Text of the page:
Garden 337

A cottage garden in an urban setting

Is it June yet? GBBD 06/15/2019

Geranium and peonies. Yes, the peonies flopped, but it’s nothing a little twine can’t remedy.

I can’t remember a cooler or wetter June than the one we are having right now. But, the garden loves it. Ok, so the hostas are suffering from edema. Yes, hostas can suffer from water retention. But everything else seems to enjoy this prelude into summer.

I just got back from England a few days ago, 24 hours before a local garden club visited my gardens. So, the day that I should have been recovering from jet lag, I was in the gardens getting everything ready. There were still annuals to plant and dog evidence to remove. This will be my first summer sharing the gardens with two standard poodles. I’m so grateful for my garden guy, Richard. He worked in the gardens twice when I was away and on the day the garden club visited. If it weren’t for him, the gardens would have not looked nearly so tidy. Note the new fence that challenged me to rethink some of the beds, and I’m quite pleased with that challenge.

So, what’s blooming? Scroll down.

The clematis is having a great time, but the bleeding heart is starting to topple over and will need shearing in a week or so. I’m not sure how this bed will turn out. The Gomphrema that I planted is getting trampled by the dogs, so who knows whether I will get anything that can go into winter bouquets.
By next month the State Fair zinnias will be tall and blooming. This is part of the rethinking that I have to do because of the fence. Note the purple petunias. There will always be a space for these because of their fragrance. They smell like vanilla. Petunias are more fragrant in the evening and so I like to walk past them at night.
My back door is my main entrance and this is what greets me when I come home. I almost always have a bag of something hanging from a nail under the light. And this little cement planter that I got from a neighbor is just the right size for a collection of plants. I decided to make my own potted arrangements this year. This one isn’t really finished yet, but I didn’t have time to put anything more in it.
Of course the peonies want to flop over. But a few carefully positioned tomato cages help keep them upright. The darker peonies were here when I bought the house, and I was sure I had banished them. Apparently not. But I’m glad they survived. I like to fill in blank spaces with annuals. The marigolds peeking out will provide that color when the perennials finish doing their thing. Notice the stones. When I first created these beds in the lower garden, I used stones from a patio that had all but disappeared behind the picket fence in the background. I placed them flat. This spring I decided to dig them up so they wouldn’t get buried again by time and grass. And then I wondered what things would look like if I stood them up on their edges. I’m still thinking about that, but so far, so good.
The blue in the background is Walker’s Low catmint. I love it, but this picture makes them look a little bluer than they are. But I’ve gone completely catmint crazy over the years and I don’t see any end to that brand of crazy. The catmint is at its peak right now, but it will give out a limited bloom throughout the summer if I cut it back. The native solitary bees love it. The pot to the right is one I made. Gosh, but it’s so much cheaper to do them myself rather than buy them already put together. Why didn’t I think of this earlier?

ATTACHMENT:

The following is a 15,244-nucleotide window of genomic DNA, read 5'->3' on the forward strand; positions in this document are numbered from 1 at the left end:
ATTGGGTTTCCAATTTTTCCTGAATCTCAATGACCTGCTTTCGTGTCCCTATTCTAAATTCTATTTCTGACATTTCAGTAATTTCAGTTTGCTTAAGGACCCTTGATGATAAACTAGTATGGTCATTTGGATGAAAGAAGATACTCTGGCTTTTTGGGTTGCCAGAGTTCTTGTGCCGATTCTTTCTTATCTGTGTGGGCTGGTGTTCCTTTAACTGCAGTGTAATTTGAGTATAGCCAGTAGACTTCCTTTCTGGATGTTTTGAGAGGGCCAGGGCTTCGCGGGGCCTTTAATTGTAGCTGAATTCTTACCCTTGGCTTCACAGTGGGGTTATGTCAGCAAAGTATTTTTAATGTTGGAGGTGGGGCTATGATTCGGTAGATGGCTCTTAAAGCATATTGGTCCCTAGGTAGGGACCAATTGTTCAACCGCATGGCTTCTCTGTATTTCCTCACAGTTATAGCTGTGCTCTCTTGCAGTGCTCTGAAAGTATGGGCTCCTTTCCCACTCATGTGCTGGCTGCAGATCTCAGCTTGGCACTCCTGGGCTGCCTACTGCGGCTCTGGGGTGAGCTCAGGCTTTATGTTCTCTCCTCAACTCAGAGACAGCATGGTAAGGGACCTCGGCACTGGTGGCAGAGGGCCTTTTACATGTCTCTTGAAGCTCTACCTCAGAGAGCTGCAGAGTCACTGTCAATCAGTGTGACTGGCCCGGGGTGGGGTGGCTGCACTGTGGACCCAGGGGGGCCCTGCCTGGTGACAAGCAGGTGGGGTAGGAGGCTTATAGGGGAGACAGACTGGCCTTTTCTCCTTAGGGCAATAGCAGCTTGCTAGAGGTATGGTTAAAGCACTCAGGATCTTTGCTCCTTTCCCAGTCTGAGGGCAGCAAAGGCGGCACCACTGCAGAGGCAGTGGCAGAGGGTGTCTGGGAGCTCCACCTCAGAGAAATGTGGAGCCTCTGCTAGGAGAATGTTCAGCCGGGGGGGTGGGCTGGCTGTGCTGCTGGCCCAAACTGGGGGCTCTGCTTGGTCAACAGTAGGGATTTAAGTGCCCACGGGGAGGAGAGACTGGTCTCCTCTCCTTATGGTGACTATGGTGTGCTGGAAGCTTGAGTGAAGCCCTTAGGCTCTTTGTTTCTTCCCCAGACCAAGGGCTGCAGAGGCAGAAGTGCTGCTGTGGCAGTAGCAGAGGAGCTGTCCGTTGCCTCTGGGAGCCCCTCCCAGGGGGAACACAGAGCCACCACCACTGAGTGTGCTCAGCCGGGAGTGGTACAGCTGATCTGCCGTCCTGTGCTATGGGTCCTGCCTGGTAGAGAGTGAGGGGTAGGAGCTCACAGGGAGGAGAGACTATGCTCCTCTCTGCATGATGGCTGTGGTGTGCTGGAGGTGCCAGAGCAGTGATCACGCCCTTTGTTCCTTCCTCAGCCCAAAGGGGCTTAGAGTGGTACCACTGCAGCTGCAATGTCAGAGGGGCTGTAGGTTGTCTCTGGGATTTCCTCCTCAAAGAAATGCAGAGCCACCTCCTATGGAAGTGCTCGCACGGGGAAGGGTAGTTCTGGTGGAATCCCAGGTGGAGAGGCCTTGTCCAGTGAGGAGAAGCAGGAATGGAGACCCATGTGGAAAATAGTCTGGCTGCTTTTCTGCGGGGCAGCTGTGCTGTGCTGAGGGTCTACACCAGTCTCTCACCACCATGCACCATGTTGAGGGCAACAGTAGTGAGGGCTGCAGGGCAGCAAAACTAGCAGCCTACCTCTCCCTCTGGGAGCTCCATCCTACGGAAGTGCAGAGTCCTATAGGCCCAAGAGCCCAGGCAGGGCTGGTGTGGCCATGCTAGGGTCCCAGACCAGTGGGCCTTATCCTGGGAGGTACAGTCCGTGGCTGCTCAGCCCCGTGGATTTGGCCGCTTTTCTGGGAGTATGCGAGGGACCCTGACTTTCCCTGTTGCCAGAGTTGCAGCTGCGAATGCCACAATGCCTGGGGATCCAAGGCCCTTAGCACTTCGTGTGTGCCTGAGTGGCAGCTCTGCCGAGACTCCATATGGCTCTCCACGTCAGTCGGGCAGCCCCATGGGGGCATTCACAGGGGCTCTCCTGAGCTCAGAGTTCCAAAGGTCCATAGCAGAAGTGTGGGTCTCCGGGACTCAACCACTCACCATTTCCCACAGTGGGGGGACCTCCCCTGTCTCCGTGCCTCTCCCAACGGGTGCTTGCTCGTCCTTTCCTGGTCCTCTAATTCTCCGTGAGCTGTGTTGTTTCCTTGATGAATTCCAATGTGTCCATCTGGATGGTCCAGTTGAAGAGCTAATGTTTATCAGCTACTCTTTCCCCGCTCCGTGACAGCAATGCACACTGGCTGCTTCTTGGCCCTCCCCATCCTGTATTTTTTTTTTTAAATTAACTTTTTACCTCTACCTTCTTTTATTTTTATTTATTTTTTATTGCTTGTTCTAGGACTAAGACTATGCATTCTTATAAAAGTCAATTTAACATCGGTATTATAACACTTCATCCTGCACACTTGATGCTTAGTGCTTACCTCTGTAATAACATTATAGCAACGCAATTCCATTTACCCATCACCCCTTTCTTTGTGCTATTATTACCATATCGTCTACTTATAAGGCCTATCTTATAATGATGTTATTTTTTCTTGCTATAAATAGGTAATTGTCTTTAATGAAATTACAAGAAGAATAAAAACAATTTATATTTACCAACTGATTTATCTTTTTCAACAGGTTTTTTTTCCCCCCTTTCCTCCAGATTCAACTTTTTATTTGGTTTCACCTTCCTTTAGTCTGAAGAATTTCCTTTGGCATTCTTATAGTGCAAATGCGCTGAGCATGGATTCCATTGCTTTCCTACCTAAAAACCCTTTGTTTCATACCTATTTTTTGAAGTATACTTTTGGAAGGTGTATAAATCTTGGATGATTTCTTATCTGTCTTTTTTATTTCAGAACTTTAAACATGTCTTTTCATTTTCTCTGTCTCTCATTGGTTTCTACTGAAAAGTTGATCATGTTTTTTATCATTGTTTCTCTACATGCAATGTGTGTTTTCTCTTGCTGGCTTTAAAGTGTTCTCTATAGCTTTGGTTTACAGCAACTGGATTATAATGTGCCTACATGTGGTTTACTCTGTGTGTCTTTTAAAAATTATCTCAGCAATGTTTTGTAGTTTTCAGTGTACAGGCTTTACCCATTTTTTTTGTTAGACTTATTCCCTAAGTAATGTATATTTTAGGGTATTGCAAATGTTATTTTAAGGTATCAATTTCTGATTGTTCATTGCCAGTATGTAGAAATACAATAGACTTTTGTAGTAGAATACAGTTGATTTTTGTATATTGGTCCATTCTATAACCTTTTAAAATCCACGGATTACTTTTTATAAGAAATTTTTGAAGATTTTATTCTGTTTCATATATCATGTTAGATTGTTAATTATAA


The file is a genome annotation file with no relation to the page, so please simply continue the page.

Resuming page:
It’s only the pots of annuals that are giving off color, but don’t these hostas look gorgeous anyway? They and the ferns are loving the cool wet May and June.
Orange poppies, Alchemella, Lady’s Mantle, and, in the back, Amsonia provide nice early color in the Secret Garden. And the geraniums and pots of annuals pick up the slack when the perennials call it quits for the season. But day lilies, echinacea, and coreopsis will enter in a few weeks. The box in the pathway? It’s herbs and two tomato plants. They are destined for pots.
More Lady’s Mantle, and, somewhere in there is lupine and delphinium. They aren’t quite ready to bloom. I think. I hope.

Kousa Dogwood. What a glorious show this year. Last year it got nipped by a late frost. It’s making up for that now. I love how this tree is maturing.
The mock orange is looking better now that the lilacs have been cut back. Not the Amsonia. I love that blue.
I’m not a huge fan of coral bells, and I’ve lost track of what variety this is, but, it’s blooming.
I think the star of the month is the Giant Allium. I planted these last fall and was hoping for a dramatic showing in June. And that’s what I have. I wonder if I should plant more this fall.
I seem to have a blue/purple theme going, but I like the allium and the Walker’s Low catmint that are blooming in the entrance garden. And, there’s always room for red.

About Me

I haven’t always been a gardener, but I have always loved gardens. It has taken 16 years to get my gardens into the shape they are today. And, I’ve had help. I’m 74 years old, have rheumatoid arthritis, and had a late stage cancer six years ago. I am, though, intrepid. I’m the kind of person who plods along, tailoring my goals as I go. Last November I had a long overdue knee replacement surgery and I’m hoping this spring, summer, and fall will be able to maintain and find even more joy working in all of my garden beds. Full disclosure, though. I have a garden guy who comes once a week to work in my gardens.


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